With all the debate about marriage, whether it’s for white people or gay people or any people, I was interested in how marriage was presented Swarnes’ book. A successful marriage has always been a difficult feat, though there is a tendency to romanticize the marriages of yesteryear. Dolphus Shields was married four times. Fraser Robinson II, Mrs. Obama’s paternal grandfather, left his wife and children in Chicago after nearly seven years of marriage around 1941. In fact, when he enlisted in the Army on March 26, 1941 at 28 years old, he was described as “separated without dependants.” He did, however, ultimately reconcile with his wife around 1950. Mrs. Obama’s maternal grandparents Purnell Shields and Rebecca Jumper Coleman separated after having seven children. The couple lived separately, blocks away from one another in Chicago, although they never divorced.

The black church and the historical impact of religion were also apparent in this work. What has been deemed as “Christian” has certainly changed throughout history. In the 1800s, “one Methodist minister told his congregation that ‘catching and returning runaway slaves to their masters is a Christian duty binding upon any church members.’” I wonder if the church (First Baptist Church of Crystal Springs in Mississippi) that recently refused to allow a black couple to get married at their church would have supported such a stance had it been in existence then. Dolphus Shields, who was a deacon, helped to found Trinity Baptist Church and another church in Birmingham, Alabama, that still exists today. Lavaughn Johnson, for whom the First Lady is named (her full name being Michelle LaVaughn Robinson Obama), was deeply religious, becoming the first African American woman to manage a Moody Bible bookstore.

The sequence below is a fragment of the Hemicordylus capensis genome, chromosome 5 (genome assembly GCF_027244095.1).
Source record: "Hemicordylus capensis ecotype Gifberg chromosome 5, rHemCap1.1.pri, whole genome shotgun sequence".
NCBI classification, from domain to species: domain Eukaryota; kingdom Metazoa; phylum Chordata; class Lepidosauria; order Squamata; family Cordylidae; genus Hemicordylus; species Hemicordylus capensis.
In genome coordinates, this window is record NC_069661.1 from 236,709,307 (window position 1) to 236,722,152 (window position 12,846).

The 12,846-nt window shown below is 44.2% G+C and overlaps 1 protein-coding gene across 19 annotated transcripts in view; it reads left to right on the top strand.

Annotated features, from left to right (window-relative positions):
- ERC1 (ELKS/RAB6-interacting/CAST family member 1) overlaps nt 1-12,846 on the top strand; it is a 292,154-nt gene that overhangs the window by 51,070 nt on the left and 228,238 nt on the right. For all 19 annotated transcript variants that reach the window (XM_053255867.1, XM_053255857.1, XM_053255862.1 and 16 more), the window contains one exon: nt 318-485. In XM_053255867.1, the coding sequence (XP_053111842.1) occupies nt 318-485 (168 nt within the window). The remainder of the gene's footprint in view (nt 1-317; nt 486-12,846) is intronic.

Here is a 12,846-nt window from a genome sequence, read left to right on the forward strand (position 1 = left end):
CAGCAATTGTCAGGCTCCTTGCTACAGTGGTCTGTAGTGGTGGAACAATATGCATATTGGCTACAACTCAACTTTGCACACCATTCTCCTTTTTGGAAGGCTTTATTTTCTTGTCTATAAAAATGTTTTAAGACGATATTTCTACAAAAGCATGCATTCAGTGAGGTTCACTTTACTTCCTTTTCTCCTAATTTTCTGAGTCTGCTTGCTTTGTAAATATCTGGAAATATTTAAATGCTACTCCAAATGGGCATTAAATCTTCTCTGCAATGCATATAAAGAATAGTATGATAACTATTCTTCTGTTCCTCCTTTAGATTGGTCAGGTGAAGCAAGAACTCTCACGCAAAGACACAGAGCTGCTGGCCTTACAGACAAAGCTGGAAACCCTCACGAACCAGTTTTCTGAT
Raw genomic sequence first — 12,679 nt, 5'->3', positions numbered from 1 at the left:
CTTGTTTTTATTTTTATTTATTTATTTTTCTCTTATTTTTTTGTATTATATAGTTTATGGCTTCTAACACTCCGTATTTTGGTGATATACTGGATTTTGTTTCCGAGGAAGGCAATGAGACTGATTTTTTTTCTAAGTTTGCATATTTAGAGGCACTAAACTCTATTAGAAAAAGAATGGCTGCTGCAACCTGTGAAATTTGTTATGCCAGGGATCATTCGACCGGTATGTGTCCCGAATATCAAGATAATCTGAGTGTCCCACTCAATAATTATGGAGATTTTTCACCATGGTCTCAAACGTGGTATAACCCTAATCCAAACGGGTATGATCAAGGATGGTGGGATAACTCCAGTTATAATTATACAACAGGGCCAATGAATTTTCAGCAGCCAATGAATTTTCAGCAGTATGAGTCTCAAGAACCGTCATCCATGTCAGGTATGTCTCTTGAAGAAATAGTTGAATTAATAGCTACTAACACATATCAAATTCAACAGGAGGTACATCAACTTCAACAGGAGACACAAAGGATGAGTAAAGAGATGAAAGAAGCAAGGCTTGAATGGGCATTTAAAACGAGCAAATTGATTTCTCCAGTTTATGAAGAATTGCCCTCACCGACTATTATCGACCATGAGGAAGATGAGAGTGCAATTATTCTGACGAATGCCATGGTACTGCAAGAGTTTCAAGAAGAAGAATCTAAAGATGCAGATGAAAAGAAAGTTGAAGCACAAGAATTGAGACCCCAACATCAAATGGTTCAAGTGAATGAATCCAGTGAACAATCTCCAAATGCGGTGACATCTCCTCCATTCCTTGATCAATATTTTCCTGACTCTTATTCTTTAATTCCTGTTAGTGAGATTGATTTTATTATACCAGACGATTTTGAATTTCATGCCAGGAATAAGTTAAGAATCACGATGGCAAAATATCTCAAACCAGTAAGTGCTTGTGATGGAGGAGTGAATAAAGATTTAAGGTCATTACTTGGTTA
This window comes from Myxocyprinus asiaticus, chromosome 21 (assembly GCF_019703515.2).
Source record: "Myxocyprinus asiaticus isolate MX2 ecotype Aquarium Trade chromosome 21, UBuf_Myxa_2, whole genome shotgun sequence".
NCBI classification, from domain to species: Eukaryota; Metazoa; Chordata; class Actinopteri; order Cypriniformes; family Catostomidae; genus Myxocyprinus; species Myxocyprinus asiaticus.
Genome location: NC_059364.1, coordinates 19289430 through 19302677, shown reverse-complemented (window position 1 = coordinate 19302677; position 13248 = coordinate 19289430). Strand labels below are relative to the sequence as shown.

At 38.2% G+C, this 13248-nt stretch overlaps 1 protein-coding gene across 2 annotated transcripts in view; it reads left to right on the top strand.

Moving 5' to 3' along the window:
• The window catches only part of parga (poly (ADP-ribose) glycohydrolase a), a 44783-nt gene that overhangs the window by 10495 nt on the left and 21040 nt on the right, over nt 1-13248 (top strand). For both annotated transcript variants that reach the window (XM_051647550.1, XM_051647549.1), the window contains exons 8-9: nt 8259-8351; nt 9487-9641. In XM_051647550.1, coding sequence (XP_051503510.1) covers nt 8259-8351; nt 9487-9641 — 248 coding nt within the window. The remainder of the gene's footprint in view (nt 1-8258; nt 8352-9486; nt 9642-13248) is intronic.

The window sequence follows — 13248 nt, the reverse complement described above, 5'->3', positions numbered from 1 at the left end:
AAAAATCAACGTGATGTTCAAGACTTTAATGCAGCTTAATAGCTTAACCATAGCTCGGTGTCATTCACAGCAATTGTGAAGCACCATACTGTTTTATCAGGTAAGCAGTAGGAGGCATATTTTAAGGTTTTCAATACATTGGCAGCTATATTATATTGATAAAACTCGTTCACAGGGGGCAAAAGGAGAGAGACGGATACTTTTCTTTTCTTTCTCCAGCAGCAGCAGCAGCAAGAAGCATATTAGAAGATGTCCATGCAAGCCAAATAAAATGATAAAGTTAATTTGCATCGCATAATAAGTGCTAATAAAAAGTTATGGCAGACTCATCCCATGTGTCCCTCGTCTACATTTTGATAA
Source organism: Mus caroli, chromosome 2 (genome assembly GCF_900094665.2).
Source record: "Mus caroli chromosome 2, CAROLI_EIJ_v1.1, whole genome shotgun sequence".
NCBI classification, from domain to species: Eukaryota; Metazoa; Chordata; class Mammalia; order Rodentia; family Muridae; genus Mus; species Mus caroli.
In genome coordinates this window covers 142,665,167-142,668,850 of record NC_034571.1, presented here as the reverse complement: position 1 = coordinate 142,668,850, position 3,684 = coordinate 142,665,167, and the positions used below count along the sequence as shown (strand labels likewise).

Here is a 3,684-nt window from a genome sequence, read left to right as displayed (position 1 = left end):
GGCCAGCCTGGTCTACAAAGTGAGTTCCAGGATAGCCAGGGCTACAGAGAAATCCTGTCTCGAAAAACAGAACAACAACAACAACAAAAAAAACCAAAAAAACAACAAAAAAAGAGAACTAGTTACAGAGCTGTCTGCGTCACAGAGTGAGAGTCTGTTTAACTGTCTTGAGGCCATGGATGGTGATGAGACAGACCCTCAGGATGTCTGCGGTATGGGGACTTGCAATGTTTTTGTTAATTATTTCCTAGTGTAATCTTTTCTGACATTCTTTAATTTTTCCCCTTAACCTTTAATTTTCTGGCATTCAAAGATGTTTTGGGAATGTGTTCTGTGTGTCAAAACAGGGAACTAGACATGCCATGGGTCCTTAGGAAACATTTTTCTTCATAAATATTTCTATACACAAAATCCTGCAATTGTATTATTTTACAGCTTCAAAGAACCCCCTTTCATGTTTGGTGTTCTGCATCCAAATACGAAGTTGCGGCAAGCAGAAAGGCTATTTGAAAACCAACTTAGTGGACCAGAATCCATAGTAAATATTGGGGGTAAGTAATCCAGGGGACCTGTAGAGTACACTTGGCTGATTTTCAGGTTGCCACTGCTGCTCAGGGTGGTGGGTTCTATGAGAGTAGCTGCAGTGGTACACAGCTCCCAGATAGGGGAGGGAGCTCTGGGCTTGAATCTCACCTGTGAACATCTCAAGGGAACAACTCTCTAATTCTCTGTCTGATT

As I read American Tapestry, I considered how genealogy is also a persistent theme in the Bible. The lineage of Jesus included Rahab the prostitute, King David the adulterer, the less-than-supermodel Leah, the wise King Solomon, Joseph the dreamer and many other interesting people. Slavery, wars, famine, government takeovers, and more served as backdrops. I believe genealogy in the Bible, as it does in American Tapestry, demonstrates that human beings are essentially the same from generation to generation despite modern innovations, shifting cultural sensibilities and evolving laws through the years. As there is nothing new under the sun, we will always need a Savior to help us resist temptation to be inhumane toward each other and achieve our highest human good. Remembering from whence we came as individuals, families, and nations can help remind us that we’re all part of an evolving legacy of human struggle, hope, and redemption.

About the author, Jacqueline J. Holness

Jacqueline J. Holness is a preacher’s kid, a preacher’s grandkid, and a preacher’s niece who blogs at afterthealtarcall.com. She is also the author of After the Altar Call: The Sisters’ Guide to Developing a Personal Relationship With God.